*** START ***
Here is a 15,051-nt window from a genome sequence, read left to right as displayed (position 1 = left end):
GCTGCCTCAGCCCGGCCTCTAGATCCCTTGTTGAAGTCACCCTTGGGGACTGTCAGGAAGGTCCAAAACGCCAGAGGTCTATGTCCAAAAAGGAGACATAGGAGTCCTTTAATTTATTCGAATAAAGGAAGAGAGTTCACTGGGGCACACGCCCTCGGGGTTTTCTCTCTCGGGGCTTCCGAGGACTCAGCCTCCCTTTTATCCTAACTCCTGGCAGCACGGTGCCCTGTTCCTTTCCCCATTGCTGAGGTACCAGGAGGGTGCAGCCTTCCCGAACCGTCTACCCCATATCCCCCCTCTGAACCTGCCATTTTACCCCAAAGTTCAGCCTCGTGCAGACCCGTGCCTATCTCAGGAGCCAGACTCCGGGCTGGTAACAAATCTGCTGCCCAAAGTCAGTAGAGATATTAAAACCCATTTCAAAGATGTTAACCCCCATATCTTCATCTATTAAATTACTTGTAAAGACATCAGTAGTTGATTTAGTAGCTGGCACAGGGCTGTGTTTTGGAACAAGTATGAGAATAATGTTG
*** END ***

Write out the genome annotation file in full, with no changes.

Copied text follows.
Here is a 15,051-nt window from a genome sequence, read left to right as displayed (position 1 = left end):
GCTGCCTCAGCCCGGCCTCTAGATCCCTTGTTGAAGTCACCCTTGGGGACTGTCAGGAAGGTCCAAAACGCCAGAGGTCTATGTCCAAAAAGGAGACATAGGAGTCCTTTAATTTATTCGAATAAAGGAAGAGAGTTCACTGGGGCACACGCCCTCGGGGTTTTCTCTCTCGGGGCTTCCGAGGACTCAGCCTCCCTTTTATCCTAACTCCTGGCAGCACGGTGCCCTGTTCCTTTCCCCATTGCTGAGGTACCAGGAGGGTGCAGCCTTCCCGAACCGTCTACCCCATATCCCCCCTCTGAACCTGCCATTTTACCCCAAAGTTCAGCCTCGTGCAGACCCGTGCCTATCTCAGGAGCCAGACTCCGGGCTGGTAACAAATCTGCTGCCCAAAGTCAGTAGAGATATTAAAACCCATTTCAAAGATGTTAACCCCCATATCTTCATCTATTAAATTACTTGTAAAGACATCAGTAGTTGATTTAGTAGCTGGCACAGGGCTGTGTTTTGGAACAAGTATGAGAATAATGTTG